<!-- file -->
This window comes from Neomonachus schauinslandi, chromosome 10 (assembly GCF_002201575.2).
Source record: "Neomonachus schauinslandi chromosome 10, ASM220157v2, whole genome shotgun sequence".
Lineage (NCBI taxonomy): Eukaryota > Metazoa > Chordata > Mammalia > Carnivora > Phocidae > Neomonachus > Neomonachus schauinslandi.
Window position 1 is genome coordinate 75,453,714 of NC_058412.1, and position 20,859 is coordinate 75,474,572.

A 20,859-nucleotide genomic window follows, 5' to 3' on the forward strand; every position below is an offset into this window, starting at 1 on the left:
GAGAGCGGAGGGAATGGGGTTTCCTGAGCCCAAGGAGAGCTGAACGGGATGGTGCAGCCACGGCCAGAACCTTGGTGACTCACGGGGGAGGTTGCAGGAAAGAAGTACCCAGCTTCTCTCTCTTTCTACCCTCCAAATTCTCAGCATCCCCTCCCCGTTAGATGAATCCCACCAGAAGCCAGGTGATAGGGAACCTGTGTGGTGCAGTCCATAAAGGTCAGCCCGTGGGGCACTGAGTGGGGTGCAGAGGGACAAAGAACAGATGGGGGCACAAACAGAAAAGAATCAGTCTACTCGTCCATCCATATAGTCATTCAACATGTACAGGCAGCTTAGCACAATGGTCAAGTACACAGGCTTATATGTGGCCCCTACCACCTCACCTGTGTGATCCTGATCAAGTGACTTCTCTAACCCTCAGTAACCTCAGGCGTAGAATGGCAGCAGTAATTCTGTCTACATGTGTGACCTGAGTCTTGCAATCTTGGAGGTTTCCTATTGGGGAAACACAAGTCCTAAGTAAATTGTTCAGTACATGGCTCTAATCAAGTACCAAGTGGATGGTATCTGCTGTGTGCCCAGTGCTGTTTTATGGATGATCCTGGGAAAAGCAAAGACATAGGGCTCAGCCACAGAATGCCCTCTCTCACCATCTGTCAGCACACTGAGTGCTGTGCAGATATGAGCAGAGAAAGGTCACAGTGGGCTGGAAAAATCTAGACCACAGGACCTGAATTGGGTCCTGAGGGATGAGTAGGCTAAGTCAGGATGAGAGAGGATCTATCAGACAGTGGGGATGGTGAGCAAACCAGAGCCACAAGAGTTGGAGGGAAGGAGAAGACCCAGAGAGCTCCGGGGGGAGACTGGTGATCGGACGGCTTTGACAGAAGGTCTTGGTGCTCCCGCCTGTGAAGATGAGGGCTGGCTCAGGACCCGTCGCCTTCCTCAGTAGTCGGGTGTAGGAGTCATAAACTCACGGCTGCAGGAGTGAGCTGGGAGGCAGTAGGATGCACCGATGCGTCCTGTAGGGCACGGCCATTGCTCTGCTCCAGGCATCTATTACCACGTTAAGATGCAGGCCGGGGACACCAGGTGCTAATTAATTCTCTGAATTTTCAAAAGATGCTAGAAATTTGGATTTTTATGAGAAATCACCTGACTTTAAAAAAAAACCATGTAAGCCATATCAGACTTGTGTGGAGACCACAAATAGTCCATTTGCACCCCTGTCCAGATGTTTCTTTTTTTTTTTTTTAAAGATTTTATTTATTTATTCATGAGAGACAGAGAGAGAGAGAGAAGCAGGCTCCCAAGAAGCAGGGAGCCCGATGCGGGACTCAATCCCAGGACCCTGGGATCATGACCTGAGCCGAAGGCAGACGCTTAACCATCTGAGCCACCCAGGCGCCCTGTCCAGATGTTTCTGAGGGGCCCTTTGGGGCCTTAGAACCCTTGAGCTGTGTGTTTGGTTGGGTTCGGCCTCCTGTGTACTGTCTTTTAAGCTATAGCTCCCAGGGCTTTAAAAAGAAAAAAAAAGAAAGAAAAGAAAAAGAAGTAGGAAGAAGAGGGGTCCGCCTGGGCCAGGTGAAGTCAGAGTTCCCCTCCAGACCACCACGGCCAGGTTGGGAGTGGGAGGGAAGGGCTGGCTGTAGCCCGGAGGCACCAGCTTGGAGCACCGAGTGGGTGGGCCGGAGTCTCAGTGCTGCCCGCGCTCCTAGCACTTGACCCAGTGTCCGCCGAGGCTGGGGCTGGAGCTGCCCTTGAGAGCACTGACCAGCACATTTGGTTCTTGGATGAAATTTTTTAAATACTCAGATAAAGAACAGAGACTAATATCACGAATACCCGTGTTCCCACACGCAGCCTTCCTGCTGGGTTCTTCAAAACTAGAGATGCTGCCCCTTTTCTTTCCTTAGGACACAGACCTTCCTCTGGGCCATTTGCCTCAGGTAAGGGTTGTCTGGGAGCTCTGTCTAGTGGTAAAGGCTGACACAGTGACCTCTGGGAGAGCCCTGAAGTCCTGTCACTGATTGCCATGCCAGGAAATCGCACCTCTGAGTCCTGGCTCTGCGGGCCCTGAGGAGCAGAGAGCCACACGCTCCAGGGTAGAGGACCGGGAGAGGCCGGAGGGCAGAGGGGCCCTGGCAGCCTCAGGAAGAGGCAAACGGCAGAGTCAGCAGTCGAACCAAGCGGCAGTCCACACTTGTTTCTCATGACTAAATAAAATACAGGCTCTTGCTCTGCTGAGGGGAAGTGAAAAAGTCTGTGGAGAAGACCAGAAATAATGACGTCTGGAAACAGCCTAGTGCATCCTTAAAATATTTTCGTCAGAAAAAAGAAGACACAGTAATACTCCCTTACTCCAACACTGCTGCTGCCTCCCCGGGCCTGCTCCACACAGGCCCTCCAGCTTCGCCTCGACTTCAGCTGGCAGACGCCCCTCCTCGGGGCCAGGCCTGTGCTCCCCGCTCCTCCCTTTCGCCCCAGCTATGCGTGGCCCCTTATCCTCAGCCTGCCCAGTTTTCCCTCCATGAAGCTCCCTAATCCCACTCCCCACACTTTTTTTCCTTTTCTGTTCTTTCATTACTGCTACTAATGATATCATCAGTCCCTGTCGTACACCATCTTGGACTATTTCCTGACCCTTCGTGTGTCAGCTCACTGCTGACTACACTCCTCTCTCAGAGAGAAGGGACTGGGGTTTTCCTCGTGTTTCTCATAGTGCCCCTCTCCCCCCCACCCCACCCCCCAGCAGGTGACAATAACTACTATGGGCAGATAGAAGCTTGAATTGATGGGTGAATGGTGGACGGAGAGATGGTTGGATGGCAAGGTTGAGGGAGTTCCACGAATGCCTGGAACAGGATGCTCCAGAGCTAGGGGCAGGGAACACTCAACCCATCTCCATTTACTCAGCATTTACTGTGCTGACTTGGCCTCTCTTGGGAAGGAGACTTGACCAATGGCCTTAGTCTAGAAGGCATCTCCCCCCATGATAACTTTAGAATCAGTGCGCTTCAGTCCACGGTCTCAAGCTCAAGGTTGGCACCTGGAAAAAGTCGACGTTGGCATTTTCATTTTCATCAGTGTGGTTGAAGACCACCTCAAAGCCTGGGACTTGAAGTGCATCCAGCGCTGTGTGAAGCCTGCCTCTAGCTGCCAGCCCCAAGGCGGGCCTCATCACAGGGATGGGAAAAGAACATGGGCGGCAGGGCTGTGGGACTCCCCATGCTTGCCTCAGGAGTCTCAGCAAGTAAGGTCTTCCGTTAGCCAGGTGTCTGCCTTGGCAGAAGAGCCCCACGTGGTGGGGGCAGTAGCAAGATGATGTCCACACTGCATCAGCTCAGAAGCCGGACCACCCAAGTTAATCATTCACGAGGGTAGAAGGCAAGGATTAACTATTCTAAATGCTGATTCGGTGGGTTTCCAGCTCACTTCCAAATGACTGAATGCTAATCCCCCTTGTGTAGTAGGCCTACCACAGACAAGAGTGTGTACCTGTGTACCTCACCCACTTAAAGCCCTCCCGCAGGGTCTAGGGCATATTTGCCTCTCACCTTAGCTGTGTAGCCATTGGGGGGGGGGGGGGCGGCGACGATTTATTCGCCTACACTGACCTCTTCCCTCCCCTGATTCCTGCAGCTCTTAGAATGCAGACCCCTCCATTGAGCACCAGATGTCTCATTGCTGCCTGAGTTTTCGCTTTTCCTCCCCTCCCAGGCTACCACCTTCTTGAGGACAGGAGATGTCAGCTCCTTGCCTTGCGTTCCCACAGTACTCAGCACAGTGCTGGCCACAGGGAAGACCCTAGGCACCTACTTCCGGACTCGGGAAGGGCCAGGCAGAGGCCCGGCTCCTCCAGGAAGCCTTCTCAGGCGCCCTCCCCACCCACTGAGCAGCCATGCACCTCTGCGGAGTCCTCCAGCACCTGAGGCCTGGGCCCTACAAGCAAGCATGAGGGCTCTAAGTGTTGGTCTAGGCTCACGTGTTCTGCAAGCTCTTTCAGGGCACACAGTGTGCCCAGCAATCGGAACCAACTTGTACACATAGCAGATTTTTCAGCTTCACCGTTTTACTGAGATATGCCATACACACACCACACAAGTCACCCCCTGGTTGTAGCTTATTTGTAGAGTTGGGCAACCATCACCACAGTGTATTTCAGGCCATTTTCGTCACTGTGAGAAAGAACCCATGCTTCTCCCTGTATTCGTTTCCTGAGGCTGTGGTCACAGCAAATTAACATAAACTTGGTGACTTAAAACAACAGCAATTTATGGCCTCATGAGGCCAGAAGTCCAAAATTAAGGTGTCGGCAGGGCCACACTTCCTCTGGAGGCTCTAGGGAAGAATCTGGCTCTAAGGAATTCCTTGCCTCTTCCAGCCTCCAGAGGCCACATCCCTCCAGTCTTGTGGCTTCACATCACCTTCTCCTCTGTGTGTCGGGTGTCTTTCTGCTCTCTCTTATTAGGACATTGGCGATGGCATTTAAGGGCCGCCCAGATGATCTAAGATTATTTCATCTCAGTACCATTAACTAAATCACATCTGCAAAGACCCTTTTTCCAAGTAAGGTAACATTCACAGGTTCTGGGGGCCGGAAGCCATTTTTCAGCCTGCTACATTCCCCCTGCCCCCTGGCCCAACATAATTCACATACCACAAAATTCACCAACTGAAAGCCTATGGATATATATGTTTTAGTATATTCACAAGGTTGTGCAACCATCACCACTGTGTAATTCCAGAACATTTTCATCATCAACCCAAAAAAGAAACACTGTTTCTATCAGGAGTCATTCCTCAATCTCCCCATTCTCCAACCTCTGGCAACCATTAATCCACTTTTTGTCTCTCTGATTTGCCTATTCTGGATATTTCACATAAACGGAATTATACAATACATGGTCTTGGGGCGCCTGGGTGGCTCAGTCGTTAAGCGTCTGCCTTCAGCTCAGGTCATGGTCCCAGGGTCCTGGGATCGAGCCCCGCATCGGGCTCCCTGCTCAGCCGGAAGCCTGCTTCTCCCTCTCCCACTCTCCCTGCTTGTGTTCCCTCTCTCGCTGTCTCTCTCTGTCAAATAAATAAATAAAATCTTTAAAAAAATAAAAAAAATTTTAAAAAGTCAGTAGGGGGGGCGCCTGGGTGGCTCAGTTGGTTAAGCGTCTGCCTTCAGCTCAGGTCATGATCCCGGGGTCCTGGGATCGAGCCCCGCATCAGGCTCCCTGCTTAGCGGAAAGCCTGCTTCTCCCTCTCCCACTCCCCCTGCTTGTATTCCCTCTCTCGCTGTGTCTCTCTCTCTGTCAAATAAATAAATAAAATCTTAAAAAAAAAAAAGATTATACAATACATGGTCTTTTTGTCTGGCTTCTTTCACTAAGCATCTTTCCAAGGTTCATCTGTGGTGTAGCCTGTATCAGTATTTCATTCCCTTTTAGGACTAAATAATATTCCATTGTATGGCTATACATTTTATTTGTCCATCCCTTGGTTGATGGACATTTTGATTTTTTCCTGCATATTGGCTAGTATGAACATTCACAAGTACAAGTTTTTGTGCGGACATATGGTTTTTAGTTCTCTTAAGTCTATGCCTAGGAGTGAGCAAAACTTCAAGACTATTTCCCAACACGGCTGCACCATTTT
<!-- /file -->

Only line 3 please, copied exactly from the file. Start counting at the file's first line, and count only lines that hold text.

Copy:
Lineage (NCBI taxonomy): Eukaryota > Metazoa > Chordata > Mammalia > Carnivora > Phocidae > Neomonachus > Neomonachus schauinslandi.